Great podcast on LewRockwell.com.
The Great Default or Hyperinflation?
What happens when the money stops? When the checks bounce? We don’t know because we haven’t seen this before.
Herb Stein, Stein’s Law is true. If something can’t go on it has a tendency to stop.
Much, I believe, of the politics for the next 20 to 25 years of the West is going to be centered on the issue of who takes the hit. And the jockeying, the political jockeying that will go on, and the guilt manipulation that will be attempted, is going to center around the issue of who gets the old maid, who does not get paid off.
Now if the central banks go to hyperinflation, everybody is destroyed. Including the banks. They distribute the default without respect to race color or creed.
My personal opinion is, at some point, the major central banks are going to try to stop it, take what they hope is a temporary recession, which probably won’t be so temporary, and they will try to get the thing started up again. But I don’t see the West being destroyed in complete hyperinflation because there is no cure. Because on the other side they have to go back to a new currency anyway, so the big losers in that case are the banks because they get the debts paid off in worthless money and they are decapitalized by hyperinflation.
So my opinion is they will try to find a way to not go to hyperinflation. But then it has to be one form or another of default.
Rothbard was right in his whole career,in that he kept saying, “there is no neutral tax. there is no honest government. You cannot trust the government’s money system. At some point, those who put their trust in it are going to suffer enormous consequences. And decade after decade, as we get tighter into this lobster trap, of Keynesian welfare state fiat money economy, it becomes obvious to more and more people that the system cannot go on.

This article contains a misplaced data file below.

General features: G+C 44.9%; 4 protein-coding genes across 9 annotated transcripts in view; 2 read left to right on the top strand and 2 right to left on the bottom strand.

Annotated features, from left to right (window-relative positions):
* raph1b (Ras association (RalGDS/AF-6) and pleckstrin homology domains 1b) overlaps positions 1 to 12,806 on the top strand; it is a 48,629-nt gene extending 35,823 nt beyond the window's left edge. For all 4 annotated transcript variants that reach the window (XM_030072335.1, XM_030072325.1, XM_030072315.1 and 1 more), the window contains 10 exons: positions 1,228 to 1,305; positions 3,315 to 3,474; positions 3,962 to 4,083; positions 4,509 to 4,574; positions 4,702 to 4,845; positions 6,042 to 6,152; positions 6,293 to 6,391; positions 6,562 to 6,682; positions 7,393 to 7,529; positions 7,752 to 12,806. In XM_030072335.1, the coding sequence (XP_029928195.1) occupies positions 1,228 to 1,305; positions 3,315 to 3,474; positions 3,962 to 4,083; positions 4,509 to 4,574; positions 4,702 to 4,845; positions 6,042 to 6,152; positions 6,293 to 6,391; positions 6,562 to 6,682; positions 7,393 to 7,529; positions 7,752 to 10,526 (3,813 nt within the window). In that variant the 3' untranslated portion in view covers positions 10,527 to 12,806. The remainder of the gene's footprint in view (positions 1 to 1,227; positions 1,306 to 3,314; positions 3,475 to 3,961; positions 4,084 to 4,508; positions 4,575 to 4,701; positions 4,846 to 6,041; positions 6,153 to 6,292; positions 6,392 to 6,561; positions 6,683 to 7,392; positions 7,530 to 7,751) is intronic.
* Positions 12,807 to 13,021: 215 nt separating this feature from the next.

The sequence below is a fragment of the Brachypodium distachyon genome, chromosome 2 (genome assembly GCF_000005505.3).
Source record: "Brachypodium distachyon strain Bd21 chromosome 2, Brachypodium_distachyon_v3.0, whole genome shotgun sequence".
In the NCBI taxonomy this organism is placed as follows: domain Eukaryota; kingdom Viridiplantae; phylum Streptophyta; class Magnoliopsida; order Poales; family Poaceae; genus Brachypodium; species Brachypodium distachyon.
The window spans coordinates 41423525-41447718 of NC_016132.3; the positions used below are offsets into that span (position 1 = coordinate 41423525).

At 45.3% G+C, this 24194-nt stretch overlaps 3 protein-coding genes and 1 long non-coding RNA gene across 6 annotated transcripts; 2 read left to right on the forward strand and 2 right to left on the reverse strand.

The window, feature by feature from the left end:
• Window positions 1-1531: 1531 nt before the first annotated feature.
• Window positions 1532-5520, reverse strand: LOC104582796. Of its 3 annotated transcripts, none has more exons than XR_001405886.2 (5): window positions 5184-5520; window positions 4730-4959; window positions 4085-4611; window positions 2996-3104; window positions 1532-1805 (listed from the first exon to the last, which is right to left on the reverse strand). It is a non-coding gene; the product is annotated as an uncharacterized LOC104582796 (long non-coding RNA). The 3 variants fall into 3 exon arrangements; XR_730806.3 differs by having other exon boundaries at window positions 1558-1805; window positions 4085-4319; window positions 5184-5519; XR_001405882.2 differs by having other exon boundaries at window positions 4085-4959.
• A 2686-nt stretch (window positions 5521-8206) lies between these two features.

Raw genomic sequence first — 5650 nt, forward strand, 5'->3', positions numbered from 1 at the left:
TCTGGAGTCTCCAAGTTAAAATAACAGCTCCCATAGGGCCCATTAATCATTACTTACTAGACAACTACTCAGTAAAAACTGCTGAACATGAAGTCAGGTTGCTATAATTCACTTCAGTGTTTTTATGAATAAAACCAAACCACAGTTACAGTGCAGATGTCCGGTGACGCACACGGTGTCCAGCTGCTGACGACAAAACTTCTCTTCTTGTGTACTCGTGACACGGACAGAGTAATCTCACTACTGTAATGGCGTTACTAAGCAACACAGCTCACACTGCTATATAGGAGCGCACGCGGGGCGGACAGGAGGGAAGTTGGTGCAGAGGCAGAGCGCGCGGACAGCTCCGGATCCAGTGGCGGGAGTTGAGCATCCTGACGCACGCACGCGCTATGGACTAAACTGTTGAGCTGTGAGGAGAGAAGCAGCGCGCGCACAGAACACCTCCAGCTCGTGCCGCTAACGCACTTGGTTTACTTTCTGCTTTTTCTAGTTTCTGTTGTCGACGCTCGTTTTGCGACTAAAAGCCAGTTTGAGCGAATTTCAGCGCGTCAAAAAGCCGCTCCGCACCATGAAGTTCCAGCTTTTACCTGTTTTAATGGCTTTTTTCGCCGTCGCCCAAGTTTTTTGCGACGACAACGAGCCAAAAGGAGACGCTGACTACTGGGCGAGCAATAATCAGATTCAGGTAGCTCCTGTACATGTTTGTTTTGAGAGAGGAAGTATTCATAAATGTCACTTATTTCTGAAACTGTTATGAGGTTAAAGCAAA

On Ron Paul:
And that, I think, is the great advantage of what we have seen with Ron Paul’s candidacy, in that he has really clearly gottent his message out to a significant number of people who have never heard this before. He has made Bernanke and the Federal Reserve a political matter. And that’s never happened…And I don’t think that Bernanke or any of his successors will ever be able to get that issue out of the political dialogue. Because every crisis, a significant number of people are going to say, “its the Fed”.
The American entrepreneurial spirit vs. violence:
I think 8 words are for the Americans: the first four words are “Live and let live”, and the second four are “Let’s make a deal”. That historically has kept the American from revolutionary violence. Because the average American figures that if he works hard enough, or if he knows somebody, or if he at least gets lucky, he can make a deal, and he can pull himself up, if not by the bootstraps, at least by community support.
There hasn’t been the radical class rivaly in the United States. The free market has enabled talented people to climb up and be highly successful.
My general hope is that the people will take it out on Congress instead of eachother. Political protest. Even with the Occupy Wallstreet people, there was not violence. They weren’t taking to the streets. I think America’s commitment to the free market, and the vision of the free market, that says I think I can make something of myself…the non-Marxist, non-Communist history of this country is, I would call a kind of escape valve. And so I am hopeful it will not turn to violence the way it has in Europe. I could be wrong. And there might be certain cities where that is not true. But I think generally Americans tend not to take to the streets, they take to politics, or try to beat the system… And I think that’s the right attitude to take.